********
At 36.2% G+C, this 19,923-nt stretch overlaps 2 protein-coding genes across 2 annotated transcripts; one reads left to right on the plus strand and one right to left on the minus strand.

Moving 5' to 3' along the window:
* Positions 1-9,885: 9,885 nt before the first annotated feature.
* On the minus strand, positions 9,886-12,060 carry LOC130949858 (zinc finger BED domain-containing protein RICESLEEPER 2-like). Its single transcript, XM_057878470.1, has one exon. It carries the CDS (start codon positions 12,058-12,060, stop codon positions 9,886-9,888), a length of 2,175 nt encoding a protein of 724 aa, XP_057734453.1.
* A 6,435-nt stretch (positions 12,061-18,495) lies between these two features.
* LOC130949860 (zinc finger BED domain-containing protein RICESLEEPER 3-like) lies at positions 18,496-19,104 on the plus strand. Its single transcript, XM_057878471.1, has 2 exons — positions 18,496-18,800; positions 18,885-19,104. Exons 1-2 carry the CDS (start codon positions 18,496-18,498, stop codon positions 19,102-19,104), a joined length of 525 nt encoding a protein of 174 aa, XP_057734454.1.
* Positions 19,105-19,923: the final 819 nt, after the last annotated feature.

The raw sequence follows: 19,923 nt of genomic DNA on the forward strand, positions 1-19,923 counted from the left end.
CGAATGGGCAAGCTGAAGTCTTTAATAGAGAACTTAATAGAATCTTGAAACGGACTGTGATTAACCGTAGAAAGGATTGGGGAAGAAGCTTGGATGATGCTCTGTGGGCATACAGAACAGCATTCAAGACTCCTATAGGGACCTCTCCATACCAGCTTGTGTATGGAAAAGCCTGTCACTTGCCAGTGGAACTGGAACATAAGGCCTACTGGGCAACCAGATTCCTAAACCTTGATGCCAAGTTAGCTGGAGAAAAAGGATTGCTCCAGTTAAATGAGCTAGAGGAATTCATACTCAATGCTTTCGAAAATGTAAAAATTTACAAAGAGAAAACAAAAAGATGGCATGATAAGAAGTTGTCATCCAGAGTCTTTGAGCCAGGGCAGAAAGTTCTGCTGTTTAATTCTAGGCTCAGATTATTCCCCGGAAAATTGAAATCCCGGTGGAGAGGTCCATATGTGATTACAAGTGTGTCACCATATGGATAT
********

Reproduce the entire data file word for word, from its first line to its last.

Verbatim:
At 36.2% G+C, this 19,923-nt stretch overlaps 2 protein-coding genes across 2 annotated transcripts; one reads left to right on the plus strand and one right to left on the minus strand.

Moving 5' to 3' along the window:
* Positions 1-9,885: 9,885 nt before the first annotated feature.
* On the minus strand, positions 9,886-12,060 carry LOC130949858 (zinc finger BED domain-containing protein RICESLEEPER 2-like). Its single transcript, XM_057878470.1, has one exon. It carries the CDS (start codon positions 12,058-12,060, stop codon positions 9,886-9,888), a length of 2,175 nt encoding a protein of 724 aa, XP_057734453.1.
* A 6,435-nt stretch (positions 12,061-18,495) lies between these two features.
* LOC130949860 (zinc finger BED domain-containing protein RICESLEEPER 3-like) lies at positions 18,496-19,104 on the plus strand. Its single transcript, XM_057878471.1, has 2 exons — positions 18,496-18,800; positions 18,885-19,104. Exons 1-2 carry the CDS (start codon positions 18,496-18,498, stop codon positions 19,102-19,104), a joined length of 525 nt encoding a protein of 174 aa, XP_057734454.1.
* Positions 19,105-19,923: the final 819 nt, after the last annotated feature.

The raw sequence follows: 19,923 nt of genomic DNA on the forward strand, positions 1-19,923 counted from the left end.
CGAATGGGCAAGCTGAAGTCTTTAATAGAGAACTTAATAGAATCTTGAAACGGACTGTGATTAACCGTAGAAAGGATTGGGGAAGAAGCTTGGATGATGCTCTGTGGGCATACAGAACAGCATTCAAGACTCCTATAGGGACCTCTCCATACCAGCTTGTGTATGGAAAAGCCTGTCACTTGCCAGTGGAACTGGAACATAAGGCCTACTGGGCAACCAGATTCCTAAACCTTGATGCCAAGTTAGCTGGAGAAAAAGGATTGCTCCAGTTAAATGAGCTAGAGGAATTCATACTCAATGCTTTCGAAAATGTAAAAATTTACAAAGAGAAAACAAAAAGATGGCATGATAAGAAGTTGTCATCCAGAGTCTTTGAGCCAGGGCAGAAAGTTCTGCTGTTTAATTCTAGGCTCAGATTATTCCCCGGAAAATTGAAATCCCGGTGGAGAGGTCCATATGTGATTACAAGTGTGTCACCATATGGATAT